Mapping access and use of archival materials held at the Bulawayo Archives in Zimbabwe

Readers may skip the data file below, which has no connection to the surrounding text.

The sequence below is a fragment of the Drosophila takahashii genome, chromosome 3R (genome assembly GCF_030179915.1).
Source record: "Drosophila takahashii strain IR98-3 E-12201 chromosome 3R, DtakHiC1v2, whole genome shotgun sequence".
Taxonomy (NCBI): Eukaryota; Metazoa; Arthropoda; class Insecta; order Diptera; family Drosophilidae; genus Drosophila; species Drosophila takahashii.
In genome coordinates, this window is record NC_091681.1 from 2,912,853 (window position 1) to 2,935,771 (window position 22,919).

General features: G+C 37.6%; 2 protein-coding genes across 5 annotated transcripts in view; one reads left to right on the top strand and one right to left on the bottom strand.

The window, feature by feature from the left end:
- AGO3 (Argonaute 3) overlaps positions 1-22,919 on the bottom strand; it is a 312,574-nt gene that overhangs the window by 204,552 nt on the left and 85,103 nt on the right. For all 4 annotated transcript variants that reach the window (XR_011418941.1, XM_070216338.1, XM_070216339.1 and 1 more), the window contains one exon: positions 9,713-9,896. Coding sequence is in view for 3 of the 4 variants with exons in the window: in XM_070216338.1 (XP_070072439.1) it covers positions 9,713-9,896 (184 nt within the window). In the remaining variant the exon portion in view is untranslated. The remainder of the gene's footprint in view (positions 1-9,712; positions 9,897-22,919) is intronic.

The purpose of this qualitative case study was to map access and use of archival materials at the Bulawayo Archives (BA) in Zimbabwe. The study investigated how access policies influenced access and use of archival collections at BA; the finding aids used to provide access to archives; the use of information and communication technologies to provide access to archives; how backlogs of unprocessed archival materials affected access to the collection; the systemic barriers that influenced access to archival materials; the skills and knowledge of staff in promoting access and use of archival materials; and the profile of the users of archival materials and the purpose that they utilised the information for. A case study research design was employed with face-to-face interviews, observation and artefact analysis as data collection methods. The respondents included the Director of National Archives of Zimbabwe, Acting Principal Archivist who was in charge of BA, two archivists and two records management assistants working with him, and ten users who consulted archival materials at BA during the period 1 August 2012 to 30 May 2013 when the study was conducted. Data were analyzed using thematic content analysis with an interpretevist perspective. The results showed that legal authorization of access to archives exists, archival finding aids were not adequate, there were huge backlogs of unprocessed archives, systemic barriers hindered users from accessing archives, staff had limited knowledge of promoting access to archives and the major users of archival materials were researchers from various fields. The study recommended that BA should improve their policies, procedures and practices by making them access-friendly so that they do not adversely impact on access and use of archival materials.